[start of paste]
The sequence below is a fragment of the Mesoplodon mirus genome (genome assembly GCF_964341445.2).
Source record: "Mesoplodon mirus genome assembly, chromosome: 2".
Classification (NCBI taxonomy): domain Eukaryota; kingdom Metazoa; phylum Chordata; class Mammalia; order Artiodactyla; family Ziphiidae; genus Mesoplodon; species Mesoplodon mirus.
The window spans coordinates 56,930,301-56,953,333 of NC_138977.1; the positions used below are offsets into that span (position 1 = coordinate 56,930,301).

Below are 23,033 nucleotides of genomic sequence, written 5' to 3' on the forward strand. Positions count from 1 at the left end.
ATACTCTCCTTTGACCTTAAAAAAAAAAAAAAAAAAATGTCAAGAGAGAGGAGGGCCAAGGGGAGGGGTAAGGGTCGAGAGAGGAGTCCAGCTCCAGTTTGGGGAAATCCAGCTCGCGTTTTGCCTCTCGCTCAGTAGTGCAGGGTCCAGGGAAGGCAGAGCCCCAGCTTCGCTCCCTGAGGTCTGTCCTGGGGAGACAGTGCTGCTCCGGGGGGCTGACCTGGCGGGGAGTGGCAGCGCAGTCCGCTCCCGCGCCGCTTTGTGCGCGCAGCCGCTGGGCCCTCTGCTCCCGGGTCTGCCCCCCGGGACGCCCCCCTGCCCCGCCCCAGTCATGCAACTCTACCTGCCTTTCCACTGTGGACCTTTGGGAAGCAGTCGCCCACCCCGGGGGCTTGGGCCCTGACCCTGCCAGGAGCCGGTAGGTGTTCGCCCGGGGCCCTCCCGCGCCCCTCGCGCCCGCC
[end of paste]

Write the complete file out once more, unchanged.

The sequence below is a fragment of the Mesoplodon mirus genome (genome assembly GCF_964341445.2).
Source record: "Mesoplodon mirus genome assembly, chromosome: 2".
Classification (NCBI taxonomy): domain Eukaryota; kingdom Metazoa; phylum Chordata; class Mammalia; order Artiodactyla; family Ziphiidae; genus Mesoplodon; species Mesoplodon mirus.
The window spans coordinates 56,930,301-56,953,333 of NC_138977.1; the positions used below are offsets into that span (position 1 = coordinate 56,930,301).

Below are 23,033 nucleotides of genomic sequence, written 5' to 3' on the forward strand. Positions count from 1 at the left end.
ATACTCTCCTTTGACCTTAAAAAAAAAAAAAAAAAAATGTCAAGAGAGAGGAGGGCCAAGGGGAGGGGTAAGGGTCGAGAGAGGAGTCCAGCTCCAGTTTGGGGAAATCCAGCTCGCGTTTTGCCTCTCGCTCAGTAGTGCAGGGTCCAGGGAAGGCAGAGCCCCAGCTTCGCTCCCTGAGGTCTGTCCTGGGGAGACAGTGCTGCTCCGGGGGGCTGACCTGGCGGGGAGTGGCAGCGCAGTCCGCTCCCGCGCCGCTTTGTGCGCGCAGCCGCTGGGCCCTCTGCTCCCGGGTCTGCCCCCCGGGACGCCCCCCTGCCCCGCCCCAGTCATGCAACTCTACCTGCCTTTCCACTGTGGACCTTTGGGAAGCAGTCGCCCACCCCGGGGGCTTGGGCCCTGACCCTGCCAGGAGCCGGTAGGTGTTCGCCCGGGGCCCTCCCGCGCCCCTCGCGCCCGCC